In addition to seeing the Red Sox play, I also had the chance to take the Fenway Park tour. The experience is awesome and very informative. You also get to see areas of the ballpark that you would not normally have access to, such as the press box and Green Monster. The tour lasts about an hour and allows for a bunch of phenomenal photo opportunities.

The Best Food At Fenway?

I got to spend a good bit of extra time at Fenway thanks to every game having a rain delay. Waiting around gave me quite the appetite, which allowed me to try many of the great concession options available at America’s most beloved ballpark. The chicken fingers and fries come in third place. The fries at Fenway were great, the chicken tenders were just average. At second I have the iconic Fenway Frank. This classic hotdog was one of the best I have had. The usage of a slice of bread instead of a hotdog bun is an interesting change I had never seen before. I have to give the first place prize to Regina’s Pizza. It was perfect and I can honestly say it was the best pizza I have ever gotten to enjoy.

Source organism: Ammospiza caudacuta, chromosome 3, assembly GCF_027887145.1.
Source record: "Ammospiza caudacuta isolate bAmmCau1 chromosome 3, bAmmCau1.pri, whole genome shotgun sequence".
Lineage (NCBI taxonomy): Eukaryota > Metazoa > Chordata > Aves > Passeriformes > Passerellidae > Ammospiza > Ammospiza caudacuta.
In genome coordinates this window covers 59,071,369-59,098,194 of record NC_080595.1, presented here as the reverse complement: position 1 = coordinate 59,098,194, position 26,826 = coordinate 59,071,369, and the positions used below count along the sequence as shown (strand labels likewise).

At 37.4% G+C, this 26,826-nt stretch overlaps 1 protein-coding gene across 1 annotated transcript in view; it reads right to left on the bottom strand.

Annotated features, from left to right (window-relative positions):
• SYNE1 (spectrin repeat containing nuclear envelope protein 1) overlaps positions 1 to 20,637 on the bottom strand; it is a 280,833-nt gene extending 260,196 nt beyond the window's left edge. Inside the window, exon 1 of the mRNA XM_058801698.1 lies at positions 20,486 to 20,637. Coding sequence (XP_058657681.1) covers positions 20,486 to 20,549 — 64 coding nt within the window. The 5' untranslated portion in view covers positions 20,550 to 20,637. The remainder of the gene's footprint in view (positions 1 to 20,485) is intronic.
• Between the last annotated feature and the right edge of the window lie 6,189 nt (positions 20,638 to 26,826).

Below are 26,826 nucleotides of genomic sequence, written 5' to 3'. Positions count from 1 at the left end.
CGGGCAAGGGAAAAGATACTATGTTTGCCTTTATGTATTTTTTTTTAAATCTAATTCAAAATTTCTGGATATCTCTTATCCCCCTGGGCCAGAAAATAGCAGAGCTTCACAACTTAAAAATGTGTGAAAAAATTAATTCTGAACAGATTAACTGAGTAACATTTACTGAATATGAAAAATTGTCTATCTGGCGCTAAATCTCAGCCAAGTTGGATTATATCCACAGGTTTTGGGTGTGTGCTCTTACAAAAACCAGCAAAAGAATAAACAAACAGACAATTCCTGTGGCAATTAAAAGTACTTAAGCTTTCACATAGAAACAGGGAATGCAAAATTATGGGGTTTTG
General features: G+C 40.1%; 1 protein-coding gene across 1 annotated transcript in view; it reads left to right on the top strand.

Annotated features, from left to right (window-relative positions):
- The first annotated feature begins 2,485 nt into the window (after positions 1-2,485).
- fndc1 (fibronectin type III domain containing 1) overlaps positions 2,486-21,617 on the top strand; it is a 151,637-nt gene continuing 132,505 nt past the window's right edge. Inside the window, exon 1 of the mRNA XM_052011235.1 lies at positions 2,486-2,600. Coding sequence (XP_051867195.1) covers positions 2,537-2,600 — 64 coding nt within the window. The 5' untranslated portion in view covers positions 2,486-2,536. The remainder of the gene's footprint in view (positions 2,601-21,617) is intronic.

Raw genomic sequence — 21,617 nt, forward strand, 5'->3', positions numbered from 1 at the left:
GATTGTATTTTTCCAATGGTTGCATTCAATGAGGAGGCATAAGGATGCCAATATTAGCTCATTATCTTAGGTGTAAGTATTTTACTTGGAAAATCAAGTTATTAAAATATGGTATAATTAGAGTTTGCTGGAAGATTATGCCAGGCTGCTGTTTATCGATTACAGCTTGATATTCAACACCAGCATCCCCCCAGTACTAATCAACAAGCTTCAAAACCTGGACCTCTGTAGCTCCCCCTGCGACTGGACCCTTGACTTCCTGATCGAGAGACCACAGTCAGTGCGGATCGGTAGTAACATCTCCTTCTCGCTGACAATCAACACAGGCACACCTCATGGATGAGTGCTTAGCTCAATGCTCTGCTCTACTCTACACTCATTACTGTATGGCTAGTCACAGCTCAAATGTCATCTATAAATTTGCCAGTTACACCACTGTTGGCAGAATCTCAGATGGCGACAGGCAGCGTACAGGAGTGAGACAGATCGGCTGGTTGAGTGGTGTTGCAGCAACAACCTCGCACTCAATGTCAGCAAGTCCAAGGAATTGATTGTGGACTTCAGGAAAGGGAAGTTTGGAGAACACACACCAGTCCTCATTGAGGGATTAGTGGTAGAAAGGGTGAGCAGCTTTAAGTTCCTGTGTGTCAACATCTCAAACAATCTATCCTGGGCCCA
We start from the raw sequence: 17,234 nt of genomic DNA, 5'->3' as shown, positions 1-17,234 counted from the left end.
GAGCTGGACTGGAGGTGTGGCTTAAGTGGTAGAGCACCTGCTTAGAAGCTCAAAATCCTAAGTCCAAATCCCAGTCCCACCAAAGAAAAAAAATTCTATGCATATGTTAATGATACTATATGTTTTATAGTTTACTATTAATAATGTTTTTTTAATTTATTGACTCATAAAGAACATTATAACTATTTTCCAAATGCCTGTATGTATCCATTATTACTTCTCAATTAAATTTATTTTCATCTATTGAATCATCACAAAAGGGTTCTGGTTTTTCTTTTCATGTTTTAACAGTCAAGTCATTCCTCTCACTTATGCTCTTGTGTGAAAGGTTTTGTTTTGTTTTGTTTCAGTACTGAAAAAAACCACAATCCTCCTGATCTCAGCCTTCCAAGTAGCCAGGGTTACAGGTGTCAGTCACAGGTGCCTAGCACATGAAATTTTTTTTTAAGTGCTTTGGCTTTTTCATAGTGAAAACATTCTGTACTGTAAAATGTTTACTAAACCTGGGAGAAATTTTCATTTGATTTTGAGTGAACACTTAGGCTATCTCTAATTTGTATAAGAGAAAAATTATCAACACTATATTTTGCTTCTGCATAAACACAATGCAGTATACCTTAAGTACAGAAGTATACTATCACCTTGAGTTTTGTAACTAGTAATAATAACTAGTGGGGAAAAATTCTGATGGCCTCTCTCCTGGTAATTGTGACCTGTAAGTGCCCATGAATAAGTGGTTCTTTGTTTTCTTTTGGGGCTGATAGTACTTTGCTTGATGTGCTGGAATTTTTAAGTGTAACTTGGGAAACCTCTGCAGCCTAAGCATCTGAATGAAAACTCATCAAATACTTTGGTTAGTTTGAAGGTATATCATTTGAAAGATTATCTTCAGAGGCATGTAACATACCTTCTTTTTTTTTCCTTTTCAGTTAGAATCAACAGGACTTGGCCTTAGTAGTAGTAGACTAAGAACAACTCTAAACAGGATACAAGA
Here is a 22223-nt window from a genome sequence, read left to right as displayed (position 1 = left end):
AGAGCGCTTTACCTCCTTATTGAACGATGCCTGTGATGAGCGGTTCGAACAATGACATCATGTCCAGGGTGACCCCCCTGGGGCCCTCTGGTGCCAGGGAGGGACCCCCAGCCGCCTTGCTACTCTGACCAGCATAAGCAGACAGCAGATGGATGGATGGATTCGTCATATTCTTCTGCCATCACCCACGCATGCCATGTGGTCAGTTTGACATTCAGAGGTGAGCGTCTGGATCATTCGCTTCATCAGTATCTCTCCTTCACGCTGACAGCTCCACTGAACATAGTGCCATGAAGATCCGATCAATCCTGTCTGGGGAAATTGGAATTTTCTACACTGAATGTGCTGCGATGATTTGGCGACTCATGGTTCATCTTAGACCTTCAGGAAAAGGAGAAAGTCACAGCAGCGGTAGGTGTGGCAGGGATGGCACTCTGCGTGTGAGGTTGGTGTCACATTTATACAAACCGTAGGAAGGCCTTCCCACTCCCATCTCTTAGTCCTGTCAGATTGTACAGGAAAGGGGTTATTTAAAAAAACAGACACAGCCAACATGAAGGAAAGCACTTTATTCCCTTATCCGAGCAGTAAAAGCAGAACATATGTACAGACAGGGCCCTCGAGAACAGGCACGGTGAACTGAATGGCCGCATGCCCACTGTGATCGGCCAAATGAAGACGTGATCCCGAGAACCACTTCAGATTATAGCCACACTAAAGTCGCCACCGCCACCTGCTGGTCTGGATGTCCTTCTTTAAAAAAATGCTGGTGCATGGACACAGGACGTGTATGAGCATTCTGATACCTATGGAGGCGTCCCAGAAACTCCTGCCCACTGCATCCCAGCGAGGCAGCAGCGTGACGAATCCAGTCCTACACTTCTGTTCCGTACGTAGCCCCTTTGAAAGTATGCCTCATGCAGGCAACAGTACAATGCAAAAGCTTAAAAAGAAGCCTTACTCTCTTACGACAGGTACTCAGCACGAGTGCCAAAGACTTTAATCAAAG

2021 Fenway Park Experience

For over a year, COVID-19 has turned life for everyone upside down. Luckily the situation has improved enough for fans to return to Major League Stadiums this season. All 30 clubs allowed fans in the ballpark on opening day. The Texas Rangers immediately allowed full capacity at games, while most teams are staying between 15 and 30 percent of their maximum capacity. On February 25th, Massachusetts Governor Charlie Baker announced that stadiums could return to hosting fans at 12 percent capacity starting on March 25th. 4,500 fans will get a Fenway Park experience since that’s all the Red Sox will allow into the park for a game, at least for now.

2021 Fenway Park

Prior to entry on game day, all ticket holders have to take a health screening survey. Digital ticketing will also be used to minimize contact. Every fan over the age of two is required to wear a mask or face covering. The only bags that fans can bring into Fenway are bags that contain diapers or medical-related items. Fans can only eat or drink at their seat. One of the biggest changes to the Fenway Park experience is the gate-entry process. Five entry zones now divide Fenway Park. Fans have to enter through their designated zone determined by the location of their seat.